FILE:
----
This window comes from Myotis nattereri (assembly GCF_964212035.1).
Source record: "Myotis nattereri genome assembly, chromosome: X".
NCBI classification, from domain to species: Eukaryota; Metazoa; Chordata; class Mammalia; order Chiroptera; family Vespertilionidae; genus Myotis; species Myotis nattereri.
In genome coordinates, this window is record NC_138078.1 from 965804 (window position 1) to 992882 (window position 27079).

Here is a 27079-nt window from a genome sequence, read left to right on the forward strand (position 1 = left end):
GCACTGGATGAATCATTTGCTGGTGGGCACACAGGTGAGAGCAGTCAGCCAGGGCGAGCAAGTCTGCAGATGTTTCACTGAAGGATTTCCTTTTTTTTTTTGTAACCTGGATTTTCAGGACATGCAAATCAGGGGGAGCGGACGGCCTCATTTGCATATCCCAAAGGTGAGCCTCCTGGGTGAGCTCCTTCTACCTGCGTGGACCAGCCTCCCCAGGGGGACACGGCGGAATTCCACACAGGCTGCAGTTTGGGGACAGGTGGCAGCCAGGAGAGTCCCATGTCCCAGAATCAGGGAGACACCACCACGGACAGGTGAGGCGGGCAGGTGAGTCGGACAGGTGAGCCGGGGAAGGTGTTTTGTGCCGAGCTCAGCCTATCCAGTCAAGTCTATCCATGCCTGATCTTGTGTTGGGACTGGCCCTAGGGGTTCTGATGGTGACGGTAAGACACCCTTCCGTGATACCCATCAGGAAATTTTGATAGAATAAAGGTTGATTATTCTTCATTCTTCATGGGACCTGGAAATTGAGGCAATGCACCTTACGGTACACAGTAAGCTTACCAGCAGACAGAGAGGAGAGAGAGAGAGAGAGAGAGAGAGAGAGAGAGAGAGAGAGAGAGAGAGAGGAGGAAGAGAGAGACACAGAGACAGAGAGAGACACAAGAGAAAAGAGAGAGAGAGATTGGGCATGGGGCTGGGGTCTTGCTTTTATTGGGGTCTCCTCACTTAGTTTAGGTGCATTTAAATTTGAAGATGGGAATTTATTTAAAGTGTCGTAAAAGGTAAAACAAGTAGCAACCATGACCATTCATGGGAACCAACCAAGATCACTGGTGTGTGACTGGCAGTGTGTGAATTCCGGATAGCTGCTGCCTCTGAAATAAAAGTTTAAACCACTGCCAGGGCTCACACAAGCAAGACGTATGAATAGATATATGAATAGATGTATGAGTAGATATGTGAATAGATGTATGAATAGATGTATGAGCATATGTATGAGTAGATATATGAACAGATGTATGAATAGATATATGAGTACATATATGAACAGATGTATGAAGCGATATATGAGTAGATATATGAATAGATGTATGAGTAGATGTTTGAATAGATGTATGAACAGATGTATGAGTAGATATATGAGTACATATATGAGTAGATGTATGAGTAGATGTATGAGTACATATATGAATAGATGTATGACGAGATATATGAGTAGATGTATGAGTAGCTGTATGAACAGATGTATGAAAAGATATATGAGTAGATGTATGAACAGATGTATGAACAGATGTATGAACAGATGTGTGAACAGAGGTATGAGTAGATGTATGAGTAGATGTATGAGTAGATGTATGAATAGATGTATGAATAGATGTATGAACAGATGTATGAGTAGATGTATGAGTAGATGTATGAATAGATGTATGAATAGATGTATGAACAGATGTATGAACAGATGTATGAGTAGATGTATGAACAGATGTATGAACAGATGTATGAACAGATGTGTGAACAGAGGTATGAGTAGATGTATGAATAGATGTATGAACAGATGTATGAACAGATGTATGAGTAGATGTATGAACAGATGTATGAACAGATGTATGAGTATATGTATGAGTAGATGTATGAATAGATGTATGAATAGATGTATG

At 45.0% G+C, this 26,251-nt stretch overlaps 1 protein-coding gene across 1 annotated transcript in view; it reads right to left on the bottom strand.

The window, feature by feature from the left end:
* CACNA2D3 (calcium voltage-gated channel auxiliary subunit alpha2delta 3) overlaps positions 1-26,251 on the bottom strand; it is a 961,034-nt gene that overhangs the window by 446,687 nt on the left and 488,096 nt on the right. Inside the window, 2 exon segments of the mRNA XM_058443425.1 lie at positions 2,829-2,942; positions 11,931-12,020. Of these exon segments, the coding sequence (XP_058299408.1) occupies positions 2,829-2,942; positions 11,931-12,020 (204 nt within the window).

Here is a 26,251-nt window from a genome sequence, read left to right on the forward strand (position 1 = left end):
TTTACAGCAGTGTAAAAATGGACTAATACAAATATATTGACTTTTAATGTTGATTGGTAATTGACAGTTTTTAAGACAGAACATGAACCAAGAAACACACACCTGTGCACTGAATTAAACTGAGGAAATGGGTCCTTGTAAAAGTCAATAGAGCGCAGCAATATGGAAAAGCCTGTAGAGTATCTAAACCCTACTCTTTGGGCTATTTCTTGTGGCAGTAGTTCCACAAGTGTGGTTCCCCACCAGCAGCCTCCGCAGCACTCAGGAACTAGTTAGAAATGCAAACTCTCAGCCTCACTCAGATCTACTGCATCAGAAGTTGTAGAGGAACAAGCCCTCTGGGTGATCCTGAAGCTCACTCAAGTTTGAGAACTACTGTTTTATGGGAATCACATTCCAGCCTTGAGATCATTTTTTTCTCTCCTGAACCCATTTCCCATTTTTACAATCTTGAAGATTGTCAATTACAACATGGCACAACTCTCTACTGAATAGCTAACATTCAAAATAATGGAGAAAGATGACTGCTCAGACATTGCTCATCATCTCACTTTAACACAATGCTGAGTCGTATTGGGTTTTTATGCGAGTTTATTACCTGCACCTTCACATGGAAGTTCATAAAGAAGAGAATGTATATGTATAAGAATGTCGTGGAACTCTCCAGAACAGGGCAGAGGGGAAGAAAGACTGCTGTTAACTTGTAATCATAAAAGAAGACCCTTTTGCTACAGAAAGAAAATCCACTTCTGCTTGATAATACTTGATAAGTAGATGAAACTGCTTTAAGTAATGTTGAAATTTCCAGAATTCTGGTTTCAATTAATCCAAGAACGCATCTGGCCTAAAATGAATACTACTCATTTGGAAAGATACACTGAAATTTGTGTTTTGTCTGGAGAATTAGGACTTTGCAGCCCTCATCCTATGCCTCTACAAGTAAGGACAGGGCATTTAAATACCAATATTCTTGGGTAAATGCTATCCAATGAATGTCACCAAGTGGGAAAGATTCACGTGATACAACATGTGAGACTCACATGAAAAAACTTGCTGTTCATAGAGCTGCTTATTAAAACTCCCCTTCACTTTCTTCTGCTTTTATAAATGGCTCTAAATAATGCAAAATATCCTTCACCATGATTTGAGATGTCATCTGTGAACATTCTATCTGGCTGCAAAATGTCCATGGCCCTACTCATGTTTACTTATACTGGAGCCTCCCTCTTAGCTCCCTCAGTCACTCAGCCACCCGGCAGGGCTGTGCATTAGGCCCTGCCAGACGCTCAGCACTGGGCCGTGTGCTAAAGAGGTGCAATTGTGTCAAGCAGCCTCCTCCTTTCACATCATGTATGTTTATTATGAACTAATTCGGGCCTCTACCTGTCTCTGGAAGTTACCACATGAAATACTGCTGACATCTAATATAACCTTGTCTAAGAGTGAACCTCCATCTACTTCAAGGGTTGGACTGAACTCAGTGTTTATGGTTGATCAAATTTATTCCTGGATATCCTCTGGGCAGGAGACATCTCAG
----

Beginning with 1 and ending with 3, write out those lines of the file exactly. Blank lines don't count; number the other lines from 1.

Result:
This window comes from Myotis nattereri (assembly GCF_964212035.1).
Source record: "Myotis nattereri genome assembly, chromosome: X".
NCBI classification, from domain to species: Eukaryota; Metazoa; Chordata; class Mammalia; order Chiroptera; family Vespertilionidae; genus Myotis; species Myotis nattereri.